Pirandello in the receiving line
I haven’t read Webb’s books, so I’m in no position to say whether they are written in such excellent style, and I don’t know whether the language Webb wields in his new senatorial guise is all that different from his novelist’s approach. But I suspect that what we’re seeing is not a man who has instantly succumbed to Washington’s ways but a man with a novelist’s mentality in a new setting. One way to explain his awkward behavior with respect to the presidential receiving line is that he thought through that scene like a novelist. If you were writing a novel about a character like him going through a receiving line with a President like Bush, wouldn’t that be exactly the sort of scene you’d want to think up?
Ordinarily, in all sorts of social and political situations, people try to figure out how other people usually act and to stick to the convention and proceed smoothly along. This is nice enough, but rather boring. In a novel, a conventional social situation tends to be a set up for our hero to do something that shakes things up. The ordinary characters are aghast. They condemn the bad behavior of the protaganist, and we readers, in our armchairs, know how right he is. Of course, a novelist who concocts scenes like that is himself utterly conventional.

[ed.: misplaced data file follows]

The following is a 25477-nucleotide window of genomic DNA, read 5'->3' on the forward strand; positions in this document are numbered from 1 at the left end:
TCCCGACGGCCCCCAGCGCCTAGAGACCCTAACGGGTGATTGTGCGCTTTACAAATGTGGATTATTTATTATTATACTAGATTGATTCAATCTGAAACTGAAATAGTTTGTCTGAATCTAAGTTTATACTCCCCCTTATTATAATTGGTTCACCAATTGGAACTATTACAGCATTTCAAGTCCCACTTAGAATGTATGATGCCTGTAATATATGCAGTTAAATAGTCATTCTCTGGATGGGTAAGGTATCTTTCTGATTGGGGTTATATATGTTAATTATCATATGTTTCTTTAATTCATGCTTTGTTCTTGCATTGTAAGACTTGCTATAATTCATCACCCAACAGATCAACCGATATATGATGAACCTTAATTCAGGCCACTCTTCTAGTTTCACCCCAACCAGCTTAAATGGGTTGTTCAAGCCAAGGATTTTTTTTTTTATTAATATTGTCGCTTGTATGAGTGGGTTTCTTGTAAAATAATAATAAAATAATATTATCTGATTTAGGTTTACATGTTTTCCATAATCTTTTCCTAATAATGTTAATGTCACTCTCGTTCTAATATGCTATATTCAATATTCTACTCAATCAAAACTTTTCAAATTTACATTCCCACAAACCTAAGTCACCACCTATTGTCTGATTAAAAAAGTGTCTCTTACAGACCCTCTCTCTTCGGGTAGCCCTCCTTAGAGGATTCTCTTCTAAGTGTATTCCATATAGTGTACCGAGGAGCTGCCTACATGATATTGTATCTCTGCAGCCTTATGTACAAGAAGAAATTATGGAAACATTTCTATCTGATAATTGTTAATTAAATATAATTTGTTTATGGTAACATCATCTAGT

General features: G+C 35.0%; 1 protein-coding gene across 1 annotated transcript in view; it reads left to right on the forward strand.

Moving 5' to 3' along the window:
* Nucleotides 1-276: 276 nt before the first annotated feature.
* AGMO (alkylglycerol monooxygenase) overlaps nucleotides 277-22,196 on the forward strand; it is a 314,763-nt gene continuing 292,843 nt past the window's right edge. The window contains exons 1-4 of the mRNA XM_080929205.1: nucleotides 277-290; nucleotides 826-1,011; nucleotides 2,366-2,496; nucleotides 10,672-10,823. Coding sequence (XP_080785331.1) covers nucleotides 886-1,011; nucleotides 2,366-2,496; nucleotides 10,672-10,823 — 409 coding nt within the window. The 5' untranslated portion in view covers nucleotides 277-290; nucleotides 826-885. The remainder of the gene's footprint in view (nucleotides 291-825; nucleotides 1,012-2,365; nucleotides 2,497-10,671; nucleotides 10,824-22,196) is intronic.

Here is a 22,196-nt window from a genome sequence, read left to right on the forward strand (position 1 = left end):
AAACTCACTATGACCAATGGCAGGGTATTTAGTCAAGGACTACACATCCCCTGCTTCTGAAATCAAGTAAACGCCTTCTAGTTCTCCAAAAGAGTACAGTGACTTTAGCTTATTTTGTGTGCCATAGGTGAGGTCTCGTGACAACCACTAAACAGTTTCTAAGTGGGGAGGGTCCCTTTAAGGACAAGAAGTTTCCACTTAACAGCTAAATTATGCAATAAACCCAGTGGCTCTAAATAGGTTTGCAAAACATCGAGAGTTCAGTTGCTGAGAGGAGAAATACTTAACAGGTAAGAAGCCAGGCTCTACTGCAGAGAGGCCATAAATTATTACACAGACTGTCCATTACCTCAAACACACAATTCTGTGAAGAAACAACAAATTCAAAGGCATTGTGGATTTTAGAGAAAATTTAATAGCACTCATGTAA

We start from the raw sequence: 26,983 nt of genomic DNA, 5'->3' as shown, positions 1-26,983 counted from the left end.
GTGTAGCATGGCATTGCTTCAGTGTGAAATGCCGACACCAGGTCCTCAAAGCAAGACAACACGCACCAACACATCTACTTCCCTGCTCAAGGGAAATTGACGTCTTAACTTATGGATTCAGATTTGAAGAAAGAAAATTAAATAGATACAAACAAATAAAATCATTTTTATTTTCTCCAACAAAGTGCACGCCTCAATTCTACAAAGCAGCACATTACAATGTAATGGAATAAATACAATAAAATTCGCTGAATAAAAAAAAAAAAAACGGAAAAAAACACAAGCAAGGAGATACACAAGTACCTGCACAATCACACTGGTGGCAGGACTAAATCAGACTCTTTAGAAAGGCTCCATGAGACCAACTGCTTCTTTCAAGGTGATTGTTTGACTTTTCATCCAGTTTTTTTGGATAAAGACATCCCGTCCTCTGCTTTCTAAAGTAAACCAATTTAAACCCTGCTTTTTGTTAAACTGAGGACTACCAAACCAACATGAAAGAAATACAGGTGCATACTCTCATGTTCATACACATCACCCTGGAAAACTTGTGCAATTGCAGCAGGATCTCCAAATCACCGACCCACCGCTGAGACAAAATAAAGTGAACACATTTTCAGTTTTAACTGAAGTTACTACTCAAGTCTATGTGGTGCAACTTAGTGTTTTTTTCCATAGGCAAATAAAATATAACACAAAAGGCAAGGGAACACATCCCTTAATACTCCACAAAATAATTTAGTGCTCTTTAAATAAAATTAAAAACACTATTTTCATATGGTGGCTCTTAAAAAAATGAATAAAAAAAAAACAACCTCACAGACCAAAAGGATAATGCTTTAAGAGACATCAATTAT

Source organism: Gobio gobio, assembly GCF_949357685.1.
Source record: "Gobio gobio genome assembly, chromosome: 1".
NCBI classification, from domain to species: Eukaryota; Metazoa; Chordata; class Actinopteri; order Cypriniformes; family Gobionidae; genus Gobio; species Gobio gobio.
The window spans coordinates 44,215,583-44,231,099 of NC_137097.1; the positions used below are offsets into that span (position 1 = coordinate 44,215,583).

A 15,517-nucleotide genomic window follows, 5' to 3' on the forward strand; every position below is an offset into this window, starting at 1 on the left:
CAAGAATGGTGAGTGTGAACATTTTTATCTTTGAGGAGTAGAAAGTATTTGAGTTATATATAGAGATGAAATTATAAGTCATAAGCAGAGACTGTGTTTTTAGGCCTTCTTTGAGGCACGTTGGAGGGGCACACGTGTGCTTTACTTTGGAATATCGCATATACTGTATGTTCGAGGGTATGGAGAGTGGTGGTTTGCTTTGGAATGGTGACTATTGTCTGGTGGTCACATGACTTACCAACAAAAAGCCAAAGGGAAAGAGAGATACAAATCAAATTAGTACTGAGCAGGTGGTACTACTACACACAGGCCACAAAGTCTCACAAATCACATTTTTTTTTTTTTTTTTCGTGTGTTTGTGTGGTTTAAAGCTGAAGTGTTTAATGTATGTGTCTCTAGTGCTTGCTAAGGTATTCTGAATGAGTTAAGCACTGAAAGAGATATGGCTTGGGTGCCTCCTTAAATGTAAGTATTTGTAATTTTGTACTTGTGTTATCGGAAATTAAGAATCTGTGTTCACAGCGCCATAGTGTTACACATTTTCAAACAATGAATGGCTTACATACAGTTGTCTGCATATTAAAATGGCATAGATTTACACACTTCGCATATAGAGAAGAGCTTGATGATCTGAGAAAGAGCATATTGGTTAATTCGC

I don’t think Webb has quickly picked up the Washington style. I think he’s got the novelist’s style, and he’s his own hero Senator in a novel about Washington. And, what immense fun this is going to be!
How wonderful that George Bush was in on the whole improv bit and played Bud Abbott to Jim Webb’s Lou Costello, except for that churlish part about “That’s not what I asked you,”…. “How’s your boy?” which was distinctly unfunny. Yesterday it complimented neither man, but Webb sounded “mental”. But somehow, in Althousetopia, this story now says more about an “awkward” Jim Webb and not much about an unsympathetic social maladroit like George W. Bush who still hasn’t picked up the “Washington style” after six years in office.
Must be a learning disability. I mean, George has one. I don’t know what Althouse’s problem is.